During an area-based study, 75 group B streptococcus (GBS) strains isolated both from early-onset disease (EOD, 37 strains) and from late-onset disease (LOD, 38 strains) were analysed for serotype, pulsed field gel electrophoresis (PFGE) and multilocus sequence typing profiles, protein markers and antibiotic resistance. Serotype III, possessing the rib gene, was the most frequent (54 strains, 72%) and responsible for 89.5% and 54% of LOD and EOD, respectively. Forty-six serotype III strains belonged to the same PFGE type and clonal complex 17, already described as an over-represented clone in neonatal invasive GBS infections. Other serotypes were Ia (9.3%), II (6.7%), Ib (5.3%), V (5.3%) and IV (1.3%). Seventeen PFGE groups were identified comprising strains with related sequence types; conversely, strains displaying the same sequence type could belong to different PFGE groups. When both neonate and maternal strains from vaginorectal swabs and/or milk were available (eight cases), they were indistinguishable. Resistance to erythromycin (12%) was associated with a constitutive resistance to clindamycin in five cases (four carrying the erm(B) gene and one both the erm(B) and mef(E) genes) and with an inducible clindamycin resistance in two cases (one possessing the erm(A) gene, the other the erm(T) gene). Two isolates displayed the M phenotype (mef(E) gene). All strains but five were resistant to tetracycline, mostly mediated by the tet(M) gene (97.1%). The study underlined the importance of an active surveillance system for the elucidation of a GBS population structure causing neonatal infections and allowed the detection of rare antibiotic resistance determinants [erm(T)]. © 2011 The Authors. Clinical Microbiology and Infection © 2011 European Society of Clinical Microbiology and Infectious Diseases.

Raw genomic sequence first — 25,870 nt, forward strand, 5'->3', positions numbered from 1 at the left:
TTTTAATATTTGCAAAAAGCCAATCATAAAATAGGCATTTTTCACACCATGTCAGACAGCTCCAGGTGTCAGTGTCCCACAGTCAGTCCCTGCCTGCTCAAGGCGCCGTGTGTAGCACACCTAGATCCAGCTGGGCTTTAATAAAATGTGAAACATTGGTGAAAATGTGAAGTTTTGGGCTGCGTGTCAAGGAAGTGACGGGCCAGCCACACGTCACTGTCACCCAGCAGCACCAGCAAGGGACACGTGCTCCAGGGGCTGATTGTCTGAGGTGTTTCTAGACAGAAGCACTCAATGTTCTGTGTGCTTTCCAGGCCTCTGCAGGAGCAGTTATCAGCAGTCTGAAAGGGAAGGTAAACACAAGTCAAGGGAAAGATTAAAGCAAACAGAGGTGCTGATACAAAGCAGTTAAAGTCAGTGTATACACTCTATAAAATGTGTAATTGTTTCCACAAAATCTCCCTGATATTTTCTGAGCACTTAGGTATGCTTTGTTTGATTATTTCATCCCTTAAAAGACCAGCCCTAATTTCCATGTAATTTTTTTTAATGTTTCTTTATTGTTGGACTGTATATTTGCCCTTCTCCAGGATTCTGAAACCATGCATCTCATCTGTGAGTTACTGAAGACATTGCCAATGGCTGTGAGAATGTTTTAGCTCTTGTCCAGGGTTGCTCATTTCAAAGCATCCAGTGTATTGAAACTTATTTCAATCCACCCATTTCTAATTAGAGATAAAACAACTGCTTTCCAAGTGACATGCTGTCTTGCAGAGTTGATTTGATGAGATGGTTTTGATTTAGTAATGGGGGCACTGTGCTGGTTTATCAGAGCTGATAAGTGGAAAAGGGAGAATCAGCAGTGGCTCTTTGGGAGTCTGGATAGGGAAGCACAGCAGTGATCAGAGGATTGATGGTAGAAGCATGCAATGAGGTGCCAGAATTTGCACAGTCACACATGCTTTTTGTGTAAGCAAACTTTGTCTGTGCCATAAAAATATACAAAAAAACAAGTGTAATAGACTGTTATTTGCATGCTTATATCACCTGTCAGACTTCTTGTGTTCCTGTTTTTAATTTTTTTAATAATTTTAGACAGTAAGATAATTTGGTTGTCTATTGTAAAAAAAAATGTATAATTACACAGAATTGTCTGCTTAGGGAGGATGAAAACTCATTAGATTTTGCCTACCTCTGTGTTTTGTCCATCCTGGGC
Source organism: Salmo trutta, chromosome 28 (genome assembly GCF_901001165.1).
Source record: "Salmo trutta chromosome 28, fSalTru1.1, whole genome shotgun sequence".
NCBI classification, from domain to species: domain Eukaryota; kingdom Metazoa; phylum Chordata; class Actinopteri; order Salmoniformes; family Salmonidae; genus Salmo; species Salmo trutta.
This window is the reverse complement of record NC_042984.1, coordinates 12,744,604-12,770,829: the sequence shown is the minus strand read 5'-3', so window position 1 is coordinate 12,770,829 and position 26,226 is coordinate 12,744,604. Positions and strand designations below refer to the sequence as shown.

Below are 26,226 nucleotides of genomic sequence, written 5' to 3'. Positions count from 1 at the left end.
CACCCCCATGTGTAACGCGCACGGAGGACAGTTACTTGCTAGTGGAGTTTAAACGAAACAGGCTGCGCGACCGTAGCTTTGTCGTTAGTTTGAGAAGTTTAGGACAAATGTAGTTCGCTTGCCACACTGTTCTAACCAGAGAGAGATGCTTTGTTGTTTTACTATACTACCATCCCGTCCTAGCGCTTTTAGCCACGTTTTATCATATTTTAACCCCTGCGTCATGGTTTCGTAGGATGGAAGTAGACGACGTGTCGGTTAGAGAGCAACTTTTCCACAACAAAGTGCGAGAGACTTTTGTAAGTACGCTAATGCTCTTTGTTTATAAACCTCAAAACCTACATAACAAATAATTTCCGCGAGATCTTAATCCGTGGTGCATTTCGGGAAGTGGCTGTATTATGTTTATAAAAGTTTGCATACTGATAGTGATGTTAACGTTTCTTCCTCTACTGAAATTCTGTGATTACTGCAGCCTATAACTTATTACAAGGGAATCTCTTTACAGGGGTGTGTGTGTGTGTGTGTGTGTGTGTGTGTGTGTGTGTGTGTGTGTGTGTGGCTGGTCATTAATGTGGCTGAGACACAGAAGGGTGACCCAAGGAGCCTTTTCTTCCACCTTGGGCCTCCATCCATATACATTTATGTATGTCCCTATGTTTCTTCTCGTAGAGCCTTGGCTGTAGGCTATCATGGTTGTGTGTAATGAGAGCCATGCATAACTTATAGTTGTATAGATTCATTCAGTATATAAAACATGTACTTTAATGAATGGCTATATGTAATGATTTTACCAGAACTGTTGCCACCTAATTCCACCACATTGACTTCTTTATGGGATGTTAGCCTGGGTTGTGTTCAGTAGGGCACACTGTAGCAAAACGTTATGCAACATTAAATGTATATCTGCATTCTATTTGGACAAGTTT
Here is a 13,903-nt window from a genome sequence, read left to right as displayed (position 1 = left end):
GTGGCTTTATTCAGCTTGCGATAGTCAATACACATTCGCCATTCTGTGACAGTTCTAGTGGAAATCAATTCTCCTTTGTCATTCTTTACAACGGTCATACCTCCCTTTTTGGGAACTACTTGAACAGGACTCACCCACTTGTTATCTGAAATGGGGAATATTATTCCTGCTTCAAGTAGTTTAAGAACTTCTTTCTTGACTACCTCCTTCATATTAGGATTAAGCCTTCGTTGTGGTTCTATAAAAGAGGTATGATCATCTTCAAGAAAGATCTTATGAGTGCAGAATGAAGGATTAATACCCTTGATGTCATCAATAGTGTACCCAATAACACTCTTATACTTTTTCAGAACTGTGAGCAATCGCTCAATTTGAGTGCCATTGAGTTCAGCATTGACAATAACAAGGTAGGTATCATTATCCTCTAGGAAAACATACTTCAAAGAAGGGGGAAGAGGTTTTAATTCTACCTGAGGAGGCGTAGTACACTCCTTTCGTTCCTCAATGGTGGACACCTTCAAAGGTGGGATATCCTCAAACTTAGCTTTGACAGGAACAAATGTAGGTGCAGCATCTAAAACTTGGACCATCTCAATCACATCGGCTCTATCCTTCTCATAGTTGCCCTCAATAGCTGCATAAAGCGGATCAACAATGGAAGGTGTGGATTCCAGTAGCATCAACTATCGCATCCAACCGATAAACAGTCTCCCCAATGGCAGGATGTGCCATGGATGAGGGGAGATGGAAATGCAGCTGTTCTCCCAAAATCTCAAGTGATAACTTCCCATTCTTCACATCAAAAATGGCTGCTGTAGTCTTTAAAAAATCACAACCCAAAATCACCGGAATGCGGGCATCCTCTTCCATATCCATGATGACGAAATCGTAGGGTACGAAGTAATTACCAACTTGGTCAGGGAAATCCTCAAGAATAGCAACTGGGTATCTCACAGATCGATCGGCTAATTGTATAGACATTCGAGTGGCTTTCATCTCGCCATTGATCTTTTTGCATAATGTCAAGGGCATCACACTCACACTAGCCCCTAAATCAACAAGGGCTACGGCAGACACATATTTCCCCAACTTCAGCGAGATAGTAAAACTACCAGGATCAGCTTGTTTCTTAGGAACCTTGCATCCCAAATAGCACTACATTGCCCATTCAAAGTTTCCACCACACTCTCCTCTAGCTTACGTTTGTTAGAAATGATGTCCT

Invasive neonatal GBS infections from an area-based surveillance study in Italy / Imperi, M.; Gherardi, G.; Berardi, A.; Baldassarri, L.; Pataracchia, M.; Dicuonzo, G.; Orefici, G.; Creti, R.. - In: CLINICAL MICROBIOLOGY AND INFECTION. - ISSN 1198-743X. - 17:12(2011), pp. 1834-1839.

Invasive neonatal GBS infections from an area-based surveillance study in Italy

Berardi, A.;
2011

Abstract

During an area-based study, 75 group B streptococcus (GBS) strains isolated both from early-onset disease (EOD, 37 strains) and from late-onset disease (LOD, 38 strains) were analysed for serotype, pulsed field gel electrophoresis (PFGE) and multilocus sequence typing profiles, protein markers and antibiotic resistance. Serotype III, possessing the rib gene, was the most frequent (54 strains, 72%) and responsible for 89.5% and 54% of LOD and EOD, respectively. Forty-six serotype III strains belonged to the same PFGE type and clonal complex 17, already described as an over-represented clone in neonatal invasive GBS infections. Other serotypes were Ia (9.3%), II (6.7%), Ib (5.3%), V (5.3%) and IV (1.3%). Seventeen PFGE groups were identified comprising strains with related sequence types; conversely, strains displaying the same sequence type could belong to different PFGE groups. When both neonate and maternal strains from vaginorectal swabs and/or milk were available (eight cases), they were indistinguishable. Resistance to erythromycin (12%) was associated with a constitutive resistance to clindamycin in five cases (four carrying the erm(B) gene and one both the erm(B) and mef(E) genes) and with an inducible clindamycin resistance in two cases (one possessing the erm(A) gene, the other the erm(T) gene). Two isolates displayed the M phenotype (mef(E) gene). All strains but five were resistant to tetracycline, mostly mediated by the tet(M) gene (97.1%). The study underlined the importance of an active surveillance system for the elucidation of a GBS population structure causing neonatal infections and allowed the detection of rare antibiotic resistance determinants [erm(T)]. © 2011 The Authors. Clinical Microbiology and Infection © 2011 European Society of Clinical Microbiology and Infectious Diseases.
17
12
1834
1839
Invasive neonatal GBS infections from an area-based surveillance study in Italy / Imperi, M.; Gherardi, G.; Berardi, A.; Baldassarri, L.; Pataracchia, M.; Dicuonzo, G.; Orefici, G.; Creti, R.. - In: CLINICAL MICROBIOLOGY AND INFECTION. - ISSN 1198-743X. - 17:12(2011), pp. 1834-1839.
Imperi, M.; Gherardi, G.; Berardi, A.; Baldassarri, L.; Pataracchia, M.; Dicuonzo, G.; Orefici, G.; Creti, R.
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Utilizza questo identificativo per citare o creare un link a questo documento: https://hdl.handle.net/11380/1168708
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